CNCHnet . . . The Textile Arts Webzine of the Conference of Northern California Handweavers

Florence Powers, Pine Needle Basket Craftswoman

It was “love at first stitch” says Florence Powers of her introduction to pine needle basketry 30 years ago.  After gaining a great deal of manual dexterity  in her career as an RN in the San Francisco VA Hospital’s Operating Room and elsewhere, followed by a decade of “tatting” after her 1970 retirement, the move to basketry came easily.   Flo was intrigued by the materials she continues to use today: the dry honey-colored pine needles, collected primarily from Georgia, Florida & California, and store-bought raffia, from palm fronds whose origins were in Madagascar.

Following an afternoon’s lesson from her sister in 1980, Flo taught herself the craft from how-to books and magazines found in flea markets.  Early on she came across the excellent paperback books of Jeannie McFarland, which provided historical background on pine needle basketry in the U.S., as well as instruction in the seminal stitches used (e.g., the back, fern, popcorn & wheat stitches), and the application of teneriffe designs. Ms. McFarland  believed that it was the Gullah African-Americans, brought here as slaves from West Africa, that first used pine needles in the U.S. when creating their South Carolinan baskets of sweet grass and palmetto fronds.  However, the craft in its current form didn’t take shape until the late 1950s through the 1970s when Ms. McFarland and other craftswomen developed their own designs & popularized them through publications and classes. Flo adapted the book designs of these women to her own style of basketry, and began receiving awards for her intricate work only a year after she took up basketry.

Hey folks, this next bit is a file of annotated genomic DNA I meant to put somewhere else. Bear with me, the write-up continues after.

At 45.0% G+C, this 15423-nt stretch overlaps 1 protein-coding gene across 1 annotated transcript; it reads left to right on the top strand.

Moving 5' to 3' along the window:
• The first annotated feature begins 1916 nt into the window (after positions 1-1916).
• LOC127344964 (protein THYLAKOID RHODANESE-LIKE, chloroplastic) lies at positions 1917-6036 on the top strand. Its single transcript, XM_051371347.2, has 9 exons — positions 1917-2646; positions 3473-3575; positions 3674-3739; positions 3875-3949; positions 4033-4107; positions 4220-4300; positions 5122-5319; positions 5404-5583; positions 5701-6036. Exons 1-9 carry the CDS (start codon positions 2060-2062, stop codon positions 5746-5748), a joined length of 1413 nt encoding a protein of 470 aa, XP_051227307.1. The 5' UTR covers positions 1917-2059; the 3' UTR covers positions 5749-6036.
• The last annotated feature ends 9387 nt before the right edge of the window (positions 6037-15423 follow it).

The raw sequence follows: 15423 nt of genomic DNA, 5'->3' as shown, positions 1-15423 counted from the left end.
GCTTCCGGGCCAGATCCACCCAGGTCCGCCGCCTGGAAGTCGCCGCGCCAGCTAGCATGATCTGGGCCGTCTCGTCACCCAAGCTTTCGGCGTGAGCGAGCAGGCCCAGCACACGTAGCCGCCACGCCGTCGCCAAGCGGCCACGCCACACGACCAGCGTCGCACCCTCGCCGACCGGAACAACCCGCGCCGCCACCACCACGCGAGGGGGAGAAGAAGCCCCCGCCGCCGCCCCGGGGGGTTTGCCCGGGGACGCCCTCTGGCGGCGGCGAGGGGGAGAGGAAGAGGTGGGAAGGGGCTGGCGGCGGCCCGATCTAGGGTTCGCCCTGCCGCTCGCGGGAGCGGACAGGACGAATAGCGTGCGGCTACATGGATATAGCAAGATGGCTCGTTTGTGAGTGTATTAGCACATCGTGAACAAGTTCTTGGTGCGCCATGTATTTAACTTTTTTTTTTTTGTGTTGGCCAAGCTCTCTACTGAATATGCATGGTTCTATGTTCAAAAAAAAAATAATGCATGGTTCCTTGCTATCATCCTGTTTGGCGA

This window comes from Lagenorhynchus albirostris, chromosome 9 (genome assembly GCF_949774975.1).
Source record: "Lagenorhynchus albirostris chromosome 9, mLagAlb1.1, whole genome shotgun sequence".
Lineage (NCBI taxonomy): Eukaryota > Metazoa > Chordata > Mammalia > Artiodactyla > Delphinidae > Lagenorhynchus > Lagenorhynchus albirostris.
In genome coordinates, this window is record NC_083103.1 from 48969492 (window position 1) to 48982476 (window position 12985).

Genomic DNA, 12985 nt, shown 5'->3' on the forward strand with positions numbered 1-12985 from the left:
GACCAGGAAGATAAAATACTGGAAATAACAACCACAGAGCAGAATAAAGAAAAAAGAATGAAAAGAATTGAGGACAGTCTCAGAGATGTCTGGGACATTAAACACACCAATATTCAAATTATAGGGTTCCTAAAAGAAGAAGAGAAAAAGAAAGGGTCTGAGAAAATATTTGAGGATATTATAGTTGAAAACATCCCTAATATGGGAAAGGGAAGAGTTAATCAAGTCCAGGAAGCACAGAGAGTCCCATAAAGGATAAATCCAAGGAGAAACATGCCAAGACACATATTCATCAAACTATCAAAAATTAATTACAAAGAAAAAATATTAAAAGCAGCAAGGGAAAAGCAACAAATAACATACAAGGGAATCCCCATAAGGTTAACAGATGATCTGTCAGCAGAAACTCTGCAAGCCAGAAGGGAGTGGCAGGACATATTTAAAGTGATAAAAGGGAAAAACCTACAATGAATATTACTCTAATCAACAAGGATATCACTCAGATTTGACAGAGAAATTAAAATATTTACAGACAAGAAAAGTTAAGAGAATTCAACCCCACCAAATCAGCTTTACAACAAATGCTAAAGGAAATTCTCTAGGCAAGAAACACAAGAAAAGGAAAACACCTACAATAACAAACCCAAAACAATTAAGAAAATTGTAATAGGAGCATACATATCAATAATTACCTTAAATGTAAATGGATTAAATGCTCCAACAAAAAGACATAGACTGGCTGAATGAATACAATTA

Since then, she has developed her own reliable techniques for the coiling and stitching of the pine needles.  While others soak their needles in glycerin or boil them prior to use,  Flo soaks hers in water, wraps a fist-size bunch in paper towels, and leaves it in her freezer.  Thus, she says, she can begin a new basket whenever she has the urge.  However, once the form is initially set with these damp needles, Flo will continue her basket with dry needles.  The natural raffia she uses is carefully divided into thin even strands with a needle before stitching.  She will characteristically start her pine needle coiling with a back stitch but will quickly move into the more elaborate variations on the wheat stitch or fern stitch so that a finished basket may have a number of patterns swirling in different directions.  Her basket covers, often with teneriffe designs,  are tightly fitted with mathematical precision.  Flo’s favorite needles are from the longleaf pines of the East Coast of the U.S. because of their rich golden hue, but she also uses Canary Island pine needles from trees growing near her Daly City, California home, as well as those of native California pines from the Sierra Mountains.